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Black_Moons
01-01-2011, 12:17 AM
Hi, How does one align a quick change MT2 adapator to the spindle via the cross slide?
I would love to do some more of my 'smaller' low stress drilling with the carriage, since it feeds in/out so fast compaired to tailstock, its much easyer to peck drill with, But im kinda stumped on how to prevent a bell mouthed hole due to misalignment along the cross slide axis.

I guess its not 100% critical since I glue the inserts into the hole anyways, But it would be nice to get the hole as accurate as I can.

So how do you align it with your spindle along the cross slide axis? Within a mil or two idealy, And faster then it takes to drill with the tailstock..

boslab
01-01-2011, 12:29 AM
I just face off a bit of bar and align with the 'pip' with a centre in the holder, works for me for rough and ready drilling
regards
mark

Davo J
01-01-2011, 03:06 AM
You could put a MT2 dead centre in the tool holder and line it up with the pip as described above or another dead centre in the spindle and use the 6 inch ruler trick, like used for setting tool height.
Using the ruler between centres, you could get it near perfect both vertical and horizontally.

Dave

The Artful Bodger
01-01-2011, 03:15 AM
Yes but, how does one ensure the drill is parallel to the spindle axis before adjusting for height and cross slide position?

Davo J
01-01-2011, 03:41 AM
Just run the dial indicator along the side of the tool holder when setting it up.

Dave

huntinguy
01-01-2011, 03:43 AM
All I have ever done is dialed in the side of the holder. Seemed to work okay for me.

djc
01-01-2011, 04:08 AM
...How does one align a quick change MT2 adapator to the spindle via the cross slide?

Have a little search for posts by Tim Leech on his Dean, Smith & Grace lathe. They have this facility.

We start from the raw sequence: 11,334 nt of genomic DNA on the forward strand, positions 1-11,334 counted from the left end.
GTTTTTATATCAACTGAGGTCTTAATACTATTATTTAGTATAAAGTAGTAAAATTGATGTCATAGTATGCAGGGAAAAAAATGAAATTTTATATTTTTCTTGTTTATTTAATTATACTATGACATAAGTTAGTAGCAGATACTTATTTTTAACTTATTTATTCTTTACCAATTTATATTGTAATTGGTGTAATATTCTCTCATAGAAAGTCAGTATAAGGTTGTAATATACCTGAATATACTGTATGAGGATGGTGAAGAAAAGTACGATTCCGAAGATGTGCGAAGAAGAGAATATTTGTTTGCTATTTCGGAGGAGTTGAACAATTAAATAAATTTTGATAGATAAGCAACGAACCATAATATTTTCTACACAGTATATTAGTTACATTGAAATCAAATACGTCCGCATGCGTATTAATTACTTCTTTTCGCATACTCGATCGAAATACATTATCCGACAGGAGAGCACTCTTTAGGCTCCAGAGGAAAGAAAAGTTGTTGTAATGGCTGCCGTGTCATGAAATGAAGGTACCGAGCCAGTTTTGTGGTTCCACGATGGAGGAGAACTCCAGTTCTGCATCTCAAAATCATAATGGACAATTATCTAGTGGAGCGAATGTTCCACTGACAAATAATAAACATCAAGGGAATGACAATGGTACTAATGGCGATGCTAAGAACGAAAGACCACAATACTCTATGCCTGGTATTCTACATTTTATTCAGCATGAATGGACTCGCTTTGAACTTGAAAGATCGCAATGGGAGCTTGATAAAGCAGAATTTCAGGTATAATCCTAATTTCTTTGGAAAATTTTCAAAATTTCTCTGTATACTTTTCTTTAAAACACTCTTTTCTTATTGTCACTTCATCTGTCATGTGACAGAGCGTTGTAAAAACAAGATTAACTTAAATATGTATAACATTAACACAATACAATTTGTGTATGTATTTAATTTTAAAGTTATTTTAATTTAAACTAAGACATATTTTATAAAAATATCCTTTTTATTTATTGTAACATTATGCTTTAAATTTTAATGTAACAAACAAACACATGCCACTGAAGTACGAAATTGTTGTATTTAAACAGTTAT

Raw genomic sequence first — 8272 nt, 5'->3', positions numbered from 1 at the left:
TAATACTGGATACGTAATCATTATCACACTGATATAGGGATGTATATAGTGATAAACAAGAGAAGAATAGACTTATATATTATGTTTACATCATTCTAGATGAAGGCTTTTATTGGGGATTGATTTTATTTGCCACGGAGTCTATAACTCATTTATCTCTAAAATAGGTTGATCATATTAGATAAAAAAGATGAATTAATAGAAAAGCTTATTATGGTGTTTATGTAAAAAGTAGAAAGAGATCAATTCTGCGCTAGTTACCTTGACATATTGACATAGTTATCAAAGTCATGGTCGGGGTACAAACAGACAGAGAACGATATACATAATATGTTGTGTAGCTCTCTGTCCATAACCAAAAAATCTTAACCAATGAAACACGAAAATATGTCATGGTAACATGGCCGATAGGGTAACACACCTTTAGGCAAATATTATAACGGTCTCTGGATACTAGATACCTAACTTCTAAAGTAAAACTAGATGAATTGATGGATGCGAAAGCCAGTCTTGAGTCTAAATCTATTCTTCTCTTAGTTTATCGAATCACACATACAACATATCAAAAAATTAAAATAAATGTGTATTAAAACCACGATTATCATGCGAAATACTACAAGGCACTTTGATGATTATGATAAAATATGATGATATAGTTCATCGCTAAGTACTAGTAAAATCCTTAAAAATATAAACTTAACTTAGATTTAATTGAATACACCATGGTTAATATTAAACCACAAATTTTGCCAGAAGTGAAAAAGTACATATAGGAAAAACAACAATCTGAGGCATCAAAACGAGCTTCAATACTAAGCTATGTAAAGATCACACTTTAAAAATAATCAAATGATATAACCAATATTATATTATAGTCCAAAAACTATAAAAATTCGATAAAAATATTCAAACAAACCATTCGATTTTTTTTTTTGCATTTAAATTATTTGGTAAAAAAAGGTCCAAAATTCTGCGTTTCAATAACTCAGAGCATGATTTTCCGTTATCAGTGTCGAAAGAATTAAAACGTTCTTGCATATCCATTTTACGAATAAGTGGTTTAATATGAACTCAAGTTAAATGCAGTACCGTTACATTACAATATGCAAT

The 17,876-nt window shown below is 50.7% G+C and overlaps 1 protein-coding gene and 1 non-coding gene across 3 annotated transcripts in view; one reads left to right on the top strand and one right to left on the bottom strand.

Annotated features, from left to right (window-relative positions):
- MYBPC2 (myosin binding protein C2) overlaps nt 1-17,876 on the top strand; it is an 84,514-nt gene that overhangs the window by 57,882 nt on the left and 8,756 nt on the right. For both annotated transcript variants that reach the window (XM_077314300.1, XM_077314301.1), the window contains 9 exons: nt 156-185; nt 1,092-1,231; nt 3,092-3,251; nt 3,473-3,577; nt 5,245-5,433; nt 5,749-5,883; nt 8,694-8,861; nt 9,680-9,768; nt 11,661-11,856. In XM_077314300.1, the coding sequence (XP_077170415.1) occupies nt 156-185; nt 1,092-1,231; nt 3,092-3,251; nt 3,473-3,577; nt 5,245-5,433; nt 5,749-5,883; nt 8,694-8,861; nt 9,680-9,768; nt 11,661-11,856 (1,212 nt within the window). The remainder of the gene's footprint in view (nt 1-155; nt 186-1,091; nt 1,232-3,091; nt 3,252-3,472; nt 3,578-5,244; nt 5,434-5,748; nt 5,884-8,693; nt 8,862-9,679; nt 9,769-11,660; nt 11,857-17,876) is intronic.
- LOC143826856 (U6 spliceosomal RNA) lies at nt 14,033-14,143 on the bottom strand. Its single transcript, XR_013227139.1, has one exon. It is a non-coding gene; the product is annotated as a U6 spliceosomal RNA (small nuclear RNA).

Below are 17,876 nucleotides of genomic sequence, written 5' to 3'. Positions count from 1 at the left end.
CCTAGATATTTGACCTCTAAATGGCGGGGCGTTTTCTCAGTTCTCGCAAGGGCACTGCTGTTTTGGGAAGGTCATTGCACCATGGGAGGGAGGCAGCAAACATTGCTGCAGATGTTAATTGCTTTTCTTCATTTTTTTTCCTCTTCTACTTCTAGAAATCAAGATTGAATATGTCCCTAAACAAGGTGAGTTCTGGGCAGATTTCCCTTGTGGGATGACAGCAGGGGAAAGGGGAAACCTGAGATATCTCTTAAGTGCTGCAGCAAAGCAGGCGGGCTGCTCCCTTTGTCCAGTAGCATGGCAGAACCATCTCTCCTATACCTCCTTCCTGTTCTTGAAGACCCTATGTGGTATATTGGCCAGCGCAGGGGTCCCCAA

You have four degrees of freedom with the drill: it has to be both parallel and concentric with the spindle in both a horizontal and a vertical axis.

For this reason I wouldn't use a QC holder. Here's how I would proceed:

1/ Find a way to position and lock the cross slide to the saddle that is repeatable: as simple (brutal?) as a reamed hole through both and a taper pin. A latch or pin that drops or inserts between two stops is another way.

2/Fix a large lump of metal to the top of the cross slide such that the middle of it roughly coincides with the spindle axis. This must be fixed so that it can be removed and repositioned in a repeatable manner. Again, dowels or taper pins. If the material is aircraft billet, that's better.

3/With drill and then boring head in spindle, make a hole in the lump of metal.

4/Loctite/silver solder/press/shrink in a parallel-sided female MT2 sleeve.

With a little thought, if you position your lump towards the back of the cross-slide, it can serve dual purpose as a rear toolpost.

Ian B
01-01-2011, 05:39 AM
Here's a larger version of what DJC is describing:

http://www.gandmtools.co.uk/cat_leaf.php?id=295

This one clamps to dovetail profiles along the edges of the cross slide and has a 5MT socket.

The problem with using one of the quick change toolholder types is that the thrust when drilling will try to rotate the toolpost. not a problem if the toolpost is pinned to the topslide (mine has this feature), but it could be a problem if you're just relying on the friction of the central locking bolt.

Ian

Lew Hartswick
01-01-2011, 11:05 AM
That removes 3 of the 4 degrees of freedom leaving only the cross-
slide. should be a peice of cake.
...lew...

mike os
01-01-2011, 11:33 AM
couple of Q's

what do you actually gain doing it this way... other than better readout on the depth via the dials/dro?

given the pita of setting up accurately (over tailstock that is already alligned) is it really worth the effort?


I could see the point if CNC, but for manual use?

Ian B
01-01-2011, 11:44 AM
Lew,